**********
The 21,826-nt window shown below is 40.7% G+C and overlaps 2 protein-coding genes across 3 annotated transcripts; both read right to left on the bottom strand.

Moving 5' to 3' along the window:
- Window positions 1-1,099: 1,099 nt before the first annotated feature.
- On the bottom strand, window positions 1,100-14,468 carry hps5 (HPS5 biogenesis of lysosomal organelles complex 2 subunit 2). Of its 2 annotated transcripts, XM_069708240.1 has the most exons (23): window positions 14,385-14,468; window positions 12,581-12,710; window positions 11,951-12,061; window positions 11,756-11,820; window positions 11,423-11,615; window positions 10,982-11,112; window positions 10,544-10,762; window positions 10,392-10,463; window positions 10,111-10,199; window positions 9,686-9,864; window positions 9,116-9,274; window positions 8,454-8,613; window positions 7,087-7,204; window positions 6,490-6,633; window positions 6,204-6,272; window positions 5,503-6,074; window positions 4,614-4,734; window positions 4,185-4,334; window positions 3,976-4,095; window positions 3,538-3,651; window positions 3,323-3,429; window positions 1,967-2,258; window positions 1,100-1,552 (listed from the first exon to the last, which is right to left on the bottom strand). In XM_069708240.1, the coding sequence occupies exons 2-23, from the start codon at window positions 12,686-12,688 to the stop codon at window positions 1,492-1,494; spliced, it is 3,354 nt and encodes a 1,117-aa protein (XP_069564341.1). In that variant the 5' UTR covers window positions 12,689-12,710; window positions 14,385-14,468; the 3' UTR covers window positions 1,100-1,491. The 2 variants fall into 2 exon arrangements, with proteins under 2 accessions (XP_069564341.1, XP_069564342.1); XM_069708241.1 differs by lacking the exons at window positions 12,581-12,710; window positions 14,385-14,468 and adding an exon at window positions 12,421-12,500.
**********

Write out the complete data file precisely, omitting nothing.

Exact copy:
The 21,826-nt window shown below is 40.7% G+C and overlaps 2 protein-coding genes across 3 annotated transcripts; both read right to left on the bottom strand.

Moving 5' to 3' along the window:
- Window positions 1-1,099: 1,099 nt before the first annotated feature.
- On the bottom strand, window positions 1,100-14,468 carry hps5 (HPS5 biogenesis of lysosomal organelles complex 2 subunit 2). Of its 2 annotated transcripts, XM_069708240.1 has the most exons (23): window positions 14,385-14,468; window positions 12,581-12,710; window positions 11,951-12,061; window positions 11,756-11,820; window positions 11,423-11,615; window positions 10,982-11,112; window positions 10,544-10,762; window positions 10,392-10,463; window positions 10,111-10,199; window positions 9,686-9,864; window positions 9,116-9,274; window positions 8,454-8,613; window positions 7,087-7,204; window positions 6,490-6,633; window positions 6,204-6,272; window positions 5,503-6,074; window positions 4,614-4,734; window positions 4,185-4,334; window positions 3,976-4,095; window positions 3,538-3,651; window positions 3,323-3,429; window positions 1,967-2,258; window positions 1,100-1,552 (listed from the first exon to the last, which is right to left on the bottom strand). In XM_069708240.1, the coding sequence occupies exons 2-23, from the start codon at window positions 12,686-12,688 to the stop codon at window positions 1,492-1,494; spliced, it is 3,354 nt and encodes a 1,117-aa protein (XP_069564341.1). In that variant the 5' UTR covers window positions 12,689-12,710; window positions 14,385-14,468; the 3' UTR covers window positions 1,100-1,491. The 2 variants fall into 2 exon arrangements, with proteins under 2 accessions (XP_069564341.1, XP_069564342.1); XM_069708241.1 differs by lacking the exons at window positions 12,581-12,710; window positions 14,385-14,468 and adding an exon at window positions 12,421-12,500.